“Thieves of State makes the assertion that corruption is a major driver of global instability, from fueling terrorism in Afghanistan to unrest in Egypt. Chayes brings in her own experience working with the U.S. government in Afghanistan to help make this complex topic accessible, without oversimplifying. This book is a must-read for anyone seeking to understand the world we live in. – Schlow Library Staff
A former adviser to the Joint Chiefs of Staff explains how government’s oldest problem is its greatest destabilizing force.
The world is blowing up. Every day a new blaze seems to ignite: the bloody implosion of Iraq and Syria; the East-West standoff in Ukraine; abducted schoolgirls in northern Nigeria. Is there some thread tying these frightening international security crises together? In a riveting account that weaves history with fast-moving reportage and insider accounts from the Afghanistan war, Sarah Chayes identifies the unexpected link: corruption.
Since the late 1990s, corruption has reached such an extent that some governments resemble glorified criminal gangs, bent solely on their own enrichment. These kleptocrats drive indignant populations to extremes—ranging from revolution to militant puritanical religion. Chayes plunges readers into some of the most venal environments on earth and examines what emerges: Afghans returning to the Taliban, Egyptians overthrowing the Mubarak government (but also redesigning Al-Qaeda), and Nigerians embracing both radical evangelical Christianity and the Islamist terror group Boko Haram. In many such places, rigid moral codes are put forth as an antidote to the collapse of public integrity.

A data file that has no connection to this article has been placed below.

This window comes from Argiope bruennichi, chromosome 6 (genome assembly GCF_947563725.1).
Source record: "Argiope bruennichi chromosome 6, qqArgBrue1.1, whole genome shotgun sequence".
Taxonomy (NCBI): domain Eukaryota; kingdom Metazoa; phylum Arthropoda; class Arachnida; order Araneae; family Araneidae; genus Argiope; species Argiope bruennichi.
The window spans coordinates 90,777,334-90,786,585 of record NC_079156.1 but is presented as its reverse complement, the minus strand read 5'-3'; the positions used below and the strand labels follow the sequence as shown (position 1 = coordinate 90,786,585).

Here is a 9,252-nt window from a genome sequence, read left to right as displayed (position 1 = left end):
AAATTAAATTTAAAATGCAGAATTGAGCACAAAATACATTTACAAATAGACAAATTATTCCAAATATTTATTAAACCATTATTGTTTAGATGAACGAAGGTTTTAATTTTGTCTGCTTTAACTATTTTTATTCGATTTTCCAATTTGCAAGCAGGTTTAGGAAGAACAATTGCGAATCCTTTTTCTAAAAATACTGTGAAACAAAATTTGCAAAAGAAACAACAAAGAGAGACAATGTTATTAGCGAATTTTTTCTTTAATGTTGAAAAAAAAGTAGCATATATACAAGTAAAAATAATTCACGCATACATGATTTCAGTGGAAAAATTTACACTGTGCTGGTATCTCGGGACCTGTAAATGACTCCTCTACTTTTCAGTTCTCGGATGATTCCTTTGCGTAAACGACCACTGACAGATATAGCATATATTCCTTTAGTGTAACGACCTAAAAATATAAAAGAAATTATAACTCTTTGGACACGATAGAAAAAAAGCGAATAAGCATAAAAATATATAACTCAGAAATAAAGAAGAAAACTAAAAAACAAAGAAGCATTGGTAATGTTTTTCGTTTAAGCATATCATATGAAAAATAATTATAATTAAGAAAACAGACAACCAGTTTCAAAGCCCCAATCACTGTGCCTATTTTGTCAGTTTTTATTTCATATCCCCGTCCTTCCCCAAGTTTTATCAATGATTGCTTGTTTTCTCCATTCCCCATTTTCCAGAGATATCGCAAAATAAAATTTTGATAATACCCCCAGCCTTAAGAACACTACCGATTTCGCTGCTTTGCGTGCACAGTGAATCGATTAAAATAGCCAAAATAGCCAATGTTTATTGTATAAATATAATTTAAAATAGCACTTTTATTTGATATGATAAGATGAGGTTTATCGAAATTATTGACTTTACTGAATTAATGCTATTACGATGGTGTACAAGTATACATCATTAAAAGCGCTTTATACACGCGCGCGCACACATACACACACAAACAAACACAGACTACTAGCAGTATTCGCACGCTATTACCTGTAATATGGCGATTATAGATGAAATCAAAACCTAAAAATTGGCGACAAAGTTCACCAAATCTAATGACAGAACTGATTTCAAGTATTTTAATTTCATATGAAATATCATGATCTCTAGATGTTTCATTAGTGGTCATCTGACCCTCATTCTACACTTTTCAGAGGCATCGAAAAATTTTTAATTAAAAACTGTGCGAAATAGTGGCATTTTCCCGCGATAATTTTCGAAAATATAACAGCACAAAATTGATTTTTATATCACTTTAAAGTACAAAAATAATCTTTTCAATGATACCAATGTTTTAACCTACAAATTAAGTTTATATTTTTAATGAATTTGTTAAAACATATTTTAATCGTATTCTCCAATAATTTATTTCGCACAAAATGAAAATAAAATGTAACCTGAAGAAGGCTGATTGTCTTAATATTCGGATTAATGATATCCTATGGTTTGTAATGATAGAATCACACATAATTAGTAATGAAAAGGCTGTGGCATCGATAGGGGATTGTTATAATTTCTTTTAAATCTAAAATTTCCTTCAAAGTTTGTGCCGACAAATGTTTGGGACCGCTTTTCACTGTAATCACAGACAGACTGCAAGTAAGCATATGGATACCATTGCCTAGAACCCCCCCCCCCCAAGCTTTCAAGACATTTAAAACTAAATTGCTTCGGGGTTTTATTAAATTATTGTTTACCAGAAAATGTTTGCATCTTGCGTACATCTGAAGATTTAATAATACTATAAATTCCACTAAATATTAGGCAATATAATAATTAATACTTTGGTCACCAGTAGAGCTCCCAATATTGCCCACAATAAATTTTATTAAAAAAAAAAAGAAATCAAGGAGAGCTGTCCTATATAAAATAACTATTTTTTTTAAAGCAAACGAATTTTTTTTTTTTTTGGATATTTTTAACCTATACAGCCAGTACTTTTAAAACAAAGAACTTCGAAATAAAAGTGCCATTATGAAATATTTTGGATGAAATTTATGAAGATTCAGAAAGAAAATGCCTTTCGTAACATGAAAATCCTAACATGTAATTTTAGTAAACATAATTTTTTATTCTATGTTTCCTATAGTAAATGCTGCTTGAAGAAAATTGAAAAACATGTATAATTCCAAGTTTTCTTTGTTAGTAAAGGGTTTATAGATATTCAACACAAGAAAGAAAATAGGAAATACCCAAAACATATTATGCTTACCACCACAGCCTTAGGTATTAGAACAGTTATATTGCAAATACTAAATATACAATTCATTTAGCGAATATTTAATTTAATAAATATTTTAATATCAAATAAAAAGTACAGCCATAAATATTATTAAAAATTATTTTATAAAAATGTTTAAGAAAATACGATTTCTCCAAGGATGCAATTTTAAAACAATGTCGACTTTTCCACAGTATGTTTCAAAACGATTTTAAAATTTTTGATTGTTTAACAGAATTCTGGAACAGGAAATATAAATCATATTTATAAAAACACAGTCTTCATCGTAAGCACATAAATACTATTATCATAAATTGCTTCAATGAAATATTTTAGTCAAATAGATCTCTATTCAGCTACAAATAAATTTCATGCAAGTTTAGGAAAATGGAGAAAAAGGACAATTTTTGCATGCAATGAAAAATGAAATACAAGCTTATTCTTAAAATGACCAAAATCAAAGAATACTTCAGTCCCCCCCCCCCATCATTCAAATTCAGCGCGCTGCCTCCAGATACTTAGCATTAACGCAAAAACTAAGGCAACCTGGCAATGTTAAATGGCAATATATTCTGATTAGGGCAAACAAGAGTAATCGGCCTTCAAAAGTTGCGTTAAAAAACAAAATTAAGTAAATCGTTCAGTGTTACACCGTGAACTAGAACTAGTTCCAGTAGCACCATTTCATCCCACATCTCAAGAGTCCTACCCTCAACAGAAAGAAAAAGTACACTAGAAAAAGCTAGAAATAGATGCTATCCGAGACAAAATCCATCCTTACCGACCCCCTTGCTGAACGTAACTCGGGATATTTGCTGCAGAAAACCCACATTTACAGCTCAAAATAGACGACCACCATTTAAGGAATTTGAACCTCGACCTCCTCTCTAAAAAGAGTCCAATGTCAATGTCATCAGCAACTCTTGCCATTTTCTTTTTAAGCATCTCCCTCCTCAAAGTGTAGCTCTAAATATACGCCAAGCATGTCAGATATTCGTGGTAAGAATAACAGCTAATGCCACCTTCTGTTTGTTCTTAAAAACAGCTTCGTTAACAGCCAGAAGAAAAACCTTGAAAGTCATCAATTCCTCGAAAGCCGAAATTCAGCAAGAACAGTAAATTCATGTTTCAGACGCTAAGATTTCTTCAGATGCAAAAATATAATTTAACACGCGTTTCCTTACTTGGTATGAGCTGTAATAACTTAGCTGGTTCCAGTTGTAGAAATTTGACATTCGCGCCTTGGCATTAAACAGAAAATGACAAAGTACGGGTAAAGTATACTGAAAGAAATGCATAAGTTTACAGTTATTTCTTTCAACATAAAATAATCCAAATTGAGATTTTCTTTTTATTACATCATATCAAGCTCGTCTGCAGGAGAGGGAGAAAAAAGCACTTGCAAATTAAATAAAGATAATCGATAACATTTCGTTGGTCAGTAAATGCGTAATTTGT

The pattern, moreover, pervades history. Through deep archival research, Chayes reveals that canonical political thinkers such as John Locke and Machiavelli, as well as the great medieval Islamic statesman Nizam al-Mulk, all named corruption as a threat to the realm. In a thrilling argument connecting the Protestant Reformation to the Arab Spring, Thieves of State presents a powerful new way to understand global extremism. And it makes a compelling case that we must confront corruption, for it is a cause—not a result—of global instability.
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